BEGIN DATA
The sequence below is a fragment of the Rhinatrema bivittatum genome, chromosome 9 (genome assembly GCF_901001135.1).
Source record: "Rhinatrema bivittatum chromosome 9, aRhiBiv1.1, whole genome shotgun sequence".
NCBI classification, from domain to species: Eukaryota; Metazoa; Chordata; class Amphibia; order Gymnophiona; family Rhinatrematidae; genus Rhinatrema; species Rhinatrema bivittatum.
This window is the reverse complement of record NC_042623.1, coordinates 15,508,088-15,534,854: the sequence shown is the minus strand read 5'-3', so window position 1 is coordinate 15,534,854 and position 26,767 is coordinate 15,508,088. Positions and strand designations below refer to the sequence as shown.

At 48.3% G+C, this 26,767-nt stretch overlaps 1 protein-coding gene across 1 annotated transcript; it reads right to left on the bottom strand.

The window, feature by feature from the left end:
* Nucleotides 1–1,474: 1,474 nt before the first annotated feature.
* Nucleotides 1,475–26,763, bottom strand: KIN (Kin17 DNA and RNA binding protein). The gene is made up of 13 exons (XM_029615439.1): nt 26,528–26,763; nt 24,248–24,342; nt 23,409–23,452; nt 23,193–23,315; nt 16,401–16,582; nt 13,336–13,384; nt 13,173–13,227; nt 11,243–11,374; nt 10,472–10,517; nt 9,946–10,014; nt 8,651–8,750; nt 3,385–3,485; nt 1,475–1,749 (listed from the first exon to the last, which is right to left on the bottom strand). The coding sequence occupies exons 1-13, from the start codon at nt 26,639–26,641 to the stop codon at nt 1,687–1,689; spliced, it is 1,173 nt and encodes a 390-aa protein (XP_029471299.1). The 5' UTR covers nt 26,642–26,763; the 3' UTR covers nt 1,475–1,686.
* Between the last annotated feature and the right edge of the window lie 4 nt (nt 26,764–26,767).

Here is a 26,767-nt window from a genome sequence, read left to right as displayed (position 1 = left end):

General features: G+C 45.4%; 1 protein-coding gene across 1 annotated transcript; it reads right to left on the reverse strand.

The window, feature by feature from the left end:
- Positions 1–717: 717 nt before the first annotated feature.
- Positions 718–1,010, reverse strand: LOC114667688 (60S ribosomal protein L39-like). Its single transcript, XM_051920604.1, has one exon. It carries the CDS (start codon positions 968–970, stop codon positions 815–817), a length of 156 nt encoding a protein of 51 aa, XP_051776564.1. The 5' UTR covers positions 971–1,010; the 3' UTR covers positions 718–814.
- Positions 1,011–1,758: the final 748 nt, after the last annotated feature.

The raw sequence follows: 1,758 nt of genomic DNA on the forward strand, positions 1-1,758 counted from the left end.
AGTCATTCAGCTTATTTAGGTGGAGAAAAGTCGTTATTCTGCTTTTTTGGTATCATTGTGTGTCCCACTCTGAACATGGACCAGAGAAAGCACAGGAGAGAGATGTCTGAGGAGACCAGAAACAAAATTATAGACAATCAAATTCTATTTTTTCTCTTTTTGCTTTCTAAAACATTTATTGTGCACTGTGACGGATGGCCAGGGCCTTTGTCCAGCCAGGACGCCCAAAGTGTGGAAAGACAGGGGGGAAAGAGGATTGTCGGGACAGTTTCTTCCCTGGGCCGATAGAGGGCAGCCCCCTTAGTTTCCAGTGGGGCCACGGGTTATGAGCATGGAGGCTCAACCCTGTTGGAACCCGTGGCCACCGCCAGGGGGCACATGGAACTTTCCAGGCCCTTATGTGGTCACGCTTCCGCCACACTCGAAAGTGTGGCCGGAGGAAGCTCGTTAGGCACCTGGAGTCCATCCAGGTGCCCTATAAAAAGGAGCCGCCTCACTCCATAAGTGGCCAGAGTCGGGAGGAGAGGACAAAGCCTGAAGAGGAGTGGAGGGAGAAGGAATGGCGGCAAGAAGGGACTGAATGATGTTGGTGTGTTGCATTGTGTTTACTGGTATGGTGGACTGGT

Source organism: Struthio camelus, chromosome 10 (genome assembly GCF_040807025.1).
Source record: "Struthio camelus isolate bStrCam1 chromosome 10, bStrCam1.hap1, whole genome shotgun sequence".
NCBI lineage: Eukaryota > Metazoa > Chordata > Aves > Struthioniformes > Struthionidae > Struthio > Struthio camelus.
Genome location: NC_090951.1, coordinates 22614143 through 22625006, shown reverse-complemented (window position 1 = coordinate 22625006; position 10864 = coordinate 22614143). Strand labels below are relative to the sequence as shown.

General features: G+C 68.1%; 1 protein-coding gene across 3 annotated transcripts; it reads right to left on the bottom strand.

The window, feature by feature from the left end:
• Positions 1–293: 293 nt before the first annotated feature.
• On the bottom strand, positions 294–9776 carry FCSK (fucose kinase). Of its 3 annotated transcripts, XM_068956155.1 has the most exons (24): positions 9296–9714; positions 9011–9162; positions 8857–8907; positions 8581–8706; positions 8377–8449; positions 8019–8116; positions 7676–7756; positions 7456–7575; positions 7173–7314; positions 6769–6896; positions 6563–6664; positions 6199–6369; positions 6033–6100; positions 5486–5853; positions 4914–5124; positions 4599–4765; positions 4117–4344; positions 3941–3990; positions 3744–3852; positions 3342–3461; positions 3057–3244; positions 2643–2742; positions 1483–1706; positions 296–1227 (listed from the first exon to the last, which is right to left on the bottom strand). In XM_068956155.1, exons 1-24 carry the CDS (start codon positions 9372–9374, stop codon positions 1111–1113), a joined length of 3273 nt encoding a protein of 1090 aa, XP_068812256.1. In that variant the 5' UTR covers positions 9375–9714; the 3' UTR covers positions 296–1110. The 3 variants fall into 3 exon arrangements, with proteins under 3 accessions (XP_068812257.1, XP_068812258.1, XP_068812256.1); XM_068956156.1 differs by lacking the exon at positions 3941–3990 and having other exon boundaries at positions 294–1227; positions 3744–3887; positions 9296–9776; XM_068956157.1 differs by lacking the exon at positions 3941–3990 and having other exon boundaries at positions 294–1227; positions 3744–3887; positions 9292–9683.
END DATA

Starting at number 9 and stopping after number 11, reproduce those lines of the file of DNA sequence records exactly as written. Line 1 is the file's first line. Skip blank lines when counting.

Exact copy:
* Between the last annotated feature and the right edge of the window lie 4 nt (nt 26,764–26,767).

Here is a 26,767-nt window from a genome sequence, read left to right as displayed (position 1 = left end):

General features: G+C 45.4%; 1 protein-coding gene across 1 annotated transcript; it reads right to left on the reverse strand.